INDIANAPOLIS — Evansville officials can't spare a casino from the city's smoking ban, the Indiana Supreme Court ruled Tuesday.
The justices voted 3-2 to throw out the part of the ban that prohibits smoking in taverns and private clubs but exempts the riverboat casino that's docked at the Ohio River city.
Leaving the casino out of the ban violates the Indiana Constitution's Equal Privileges and Immunities Clause, which prohibits giving any citizen or class of citizen privileges or immunities not extended to everyone, the justices said. They reversed an appeals court ruling that upheld the ordinance.
Chief Justice Brent Dickson wrote that granting the casino an exemption was "tantamount to the government selling exemption ... for the bonus of anticipated financial benefits."
But Justice Loretta Rush said those very benefits were part of what made the casino unique and entitled it to exemption.
Rush wrote in her dissent that the casino had "inherent characteristics" that set it apart from other local businesses. Among those were the fact that most of its customers come from out of town, and that including the riverboat in the ban could cost Evansville more than $4.3 million in lost tax revenue and $6.3 million in lost wages of casino employees. Justice Robert Rucker agreed.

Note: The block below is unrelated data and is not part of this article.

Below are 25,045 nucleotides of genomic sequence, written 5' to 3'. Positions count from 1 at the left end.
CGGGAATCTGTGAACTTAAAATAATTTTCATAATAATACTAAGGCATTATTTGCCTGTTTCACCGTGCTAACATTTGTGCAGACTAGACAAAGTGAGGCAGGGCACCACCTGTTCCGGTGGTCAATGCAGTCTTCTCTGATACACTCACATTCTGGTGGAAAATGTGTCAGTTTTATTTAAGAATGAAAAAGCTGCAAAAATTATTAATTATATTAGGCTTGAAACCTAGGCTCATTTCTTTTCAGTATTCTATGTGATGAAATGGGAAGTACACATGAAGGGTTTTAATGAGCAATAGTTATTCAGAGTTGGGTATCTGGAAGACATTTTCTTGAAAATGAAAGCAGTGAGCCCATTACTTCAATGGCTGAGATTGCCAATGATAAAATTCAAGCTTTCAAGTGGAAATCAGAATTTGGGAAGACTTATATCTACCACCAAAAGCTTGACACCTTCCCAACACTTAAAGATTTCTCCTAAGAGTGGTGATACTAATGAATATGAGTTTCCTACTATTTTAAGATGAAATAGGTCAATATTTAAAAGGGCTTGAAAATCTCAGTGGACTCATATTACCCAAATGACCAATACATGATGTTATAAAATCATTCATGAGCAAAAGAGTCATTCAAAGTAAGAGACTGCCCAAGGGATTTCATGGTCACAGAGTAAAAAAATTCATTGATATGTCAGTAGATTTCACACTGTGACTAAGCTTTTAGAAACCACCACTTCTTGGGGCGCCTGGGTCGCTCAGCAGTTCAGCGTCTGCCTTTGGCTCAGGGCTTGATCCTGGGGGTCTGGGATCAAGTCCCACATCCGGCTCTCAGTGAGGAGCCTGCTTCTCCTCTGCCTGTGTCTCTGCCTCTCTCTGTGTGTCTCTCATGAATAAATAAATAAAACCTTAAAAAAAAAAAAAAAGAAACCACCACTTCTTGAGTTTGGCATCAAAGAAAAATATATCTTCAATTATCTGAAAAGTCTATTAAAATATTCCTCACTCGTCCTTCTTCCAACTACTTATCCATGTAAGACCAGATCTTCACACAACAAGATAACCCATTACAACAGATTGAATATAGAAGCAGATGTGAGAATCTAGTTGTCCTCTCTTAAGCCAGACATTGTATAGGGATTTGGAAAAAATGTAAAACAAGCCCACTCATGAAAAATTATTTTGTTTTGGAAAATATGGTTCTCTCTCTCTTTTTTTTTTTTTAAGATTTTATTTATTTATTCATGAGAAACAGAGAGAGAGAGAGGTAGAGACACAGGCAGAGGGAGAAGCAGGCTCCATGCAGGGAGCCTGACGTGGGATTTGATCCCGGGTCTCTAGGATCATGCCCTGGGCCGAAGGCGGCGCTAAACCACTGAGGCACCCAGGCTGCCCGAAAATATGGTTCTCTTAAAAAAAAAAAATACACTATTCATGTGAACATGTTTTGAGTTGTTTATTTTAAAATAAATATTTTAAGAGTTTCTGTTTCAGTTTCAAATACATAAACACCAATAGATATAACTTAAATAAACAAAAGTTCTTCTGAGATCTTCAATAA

Mayor Lloyd Winnecke urged businesses to continue to enforce a no-smoking policy.
"The legislation was designed to protect the health and safety of Evansville residents, not to create the so-called unequal treatment between bars, taverns, private clubs and the riverboat casino," Winnecke said in a statement.
"I'm surprised," Evansville City Council President John Friend told the Evansville Courier & Press. "The only thing we can do is step back, regroup and see what the options are."
The ruling puts the city's 2006 smoking ban back into effect. That ban prohibited smoking in workplaces and other public places but exempted bars, private clubs and riverboats. The ban was later amended to include taverns and clubs, but still exempted the casino. Tavern owners and club officials challenged the ordinance.
The city's smoking ordinance was amended in 2012 and prohibits smoking in all businesses other than the Tropicana Evansville casino. Tavern owners and private club organizers argued that it treated their operations unfairly.
The Indiana Alcohol & Tobacco Commission said establishments that are no longer prohibited from allowing smoking as a result of the ruling must still follow with the state smoking law, which requires the posting of signs and filing for exemptions with the Indiana Excise Police.